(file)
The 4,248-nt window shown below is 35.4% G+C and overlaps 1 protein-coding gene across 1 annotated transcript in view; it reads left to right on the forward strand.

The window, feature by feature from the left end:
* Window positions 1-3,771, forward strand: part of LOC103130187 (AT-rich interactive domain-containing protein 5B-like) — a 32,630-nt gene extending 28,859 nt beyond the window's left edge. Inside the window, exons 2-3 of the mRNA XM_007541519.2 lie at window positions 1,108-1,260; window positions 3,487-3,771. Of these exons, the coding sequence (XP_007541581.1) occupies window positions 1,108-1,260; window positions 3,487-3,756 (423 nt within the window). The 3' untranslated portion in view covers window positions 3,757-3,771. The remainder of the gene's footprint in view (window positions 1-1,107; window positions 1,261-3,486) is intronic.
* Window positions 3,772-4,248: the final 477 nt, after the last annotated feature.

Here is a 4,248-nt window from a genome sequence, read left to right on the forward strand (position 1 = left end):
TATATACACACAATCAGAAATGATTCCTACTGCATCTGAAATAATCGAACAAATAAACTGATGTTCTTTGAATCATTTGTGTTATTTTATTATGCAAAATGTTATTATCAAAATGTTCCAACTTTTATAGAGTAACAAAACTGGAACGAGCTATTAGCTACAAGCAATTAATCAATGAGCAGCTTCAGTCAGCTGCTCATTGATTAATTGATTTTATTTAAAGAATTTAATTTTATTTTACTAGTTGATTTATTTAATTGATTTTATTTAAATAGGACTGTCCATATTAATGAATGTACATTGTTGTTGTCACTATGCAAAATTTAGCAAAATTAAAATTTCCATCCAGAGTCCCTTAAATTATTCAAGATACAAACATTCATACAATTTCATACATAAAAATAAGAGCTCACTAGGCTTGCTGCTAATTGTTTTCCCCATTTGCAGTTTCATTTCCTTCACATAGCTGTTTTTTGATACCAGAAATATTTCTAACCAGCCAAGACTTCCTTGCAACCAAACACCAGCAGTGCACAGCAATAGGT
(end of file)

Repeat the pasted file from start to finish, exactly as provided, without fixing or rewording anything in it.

The 4,248-nt window shown below is 35.4% G+C and overlaps 1 protein-coding gene across 1 annotated transcript in view; it reads left to right on the forward strand.

The window, feature by feature from the left end:
* Window positions 1-3,771, forward strand: part of LOC103130187 (AT-rich interactive domain-containing protein 5B-like) — a 32,630-nt gene extending 28,859 nt beyond the window's left edge. Inside the window, exons 2-3 of the mRNA XM_007541519.2 lie at window positions 1,108-1,260; window positions 3,487-3,771. Of these exons, the coding sequence (XP_007541581.1) occupies window positions 1,108-1,260; window positions 3,487-3,756 (423 nt within the window). The 3' untranslated portion in view covers window positions 3,757-3,771. The remainder of the gene's footprint in view (window positions 1-1,107; window positions 1,261-3,486) is intronic.
* Window positions 3,772-4,248: the final 477 nt, after the last annotated feature.

Here is a 4,248-nt window from a genome sequence, read left to right on the forward strand (position 1 = left end):
TATATACACACAATCAGAAATGATTCCTACTGCATCTGAAATAATCGAACAAATAAACTGATGTTCTTTGAATCATTTGTGTTATTTTATTATGCAAAATGTTATTATCAAAATGTTCCAACTTTTATAGAGTAACAAAACTGGAACGAGCTATTAGCTACAAGCAATTAATCAATGAGCAGCTTCAGTCAGCTGCTCATTGATTAATTGATTTTATTTAAAGAATTTAATTTTATTTTACTAGTTGATTTATTTAATTGATTTTATTTAAATAGGACTGTCCATATTAATGAATGTACATTGTTGTTGTCACTATGCAAAATTTAGCAAAATTAAAATTTCCATCCAGAGTCCCTTAAATTATTCAAGATACAAACATTCATACAATTTCATACATAAAAATAAGAGCTCACTAGGCTTGCTGCTAATTGTTTTCCCCATTTGCAGTTTCATTTCCTTCACATAGCTGTTTTTTGATACCAGAAATATTTCTAACCAGCCAAGACTTCCTTGCAACCAAACACCAGCAGTGCACAGCAATAGGT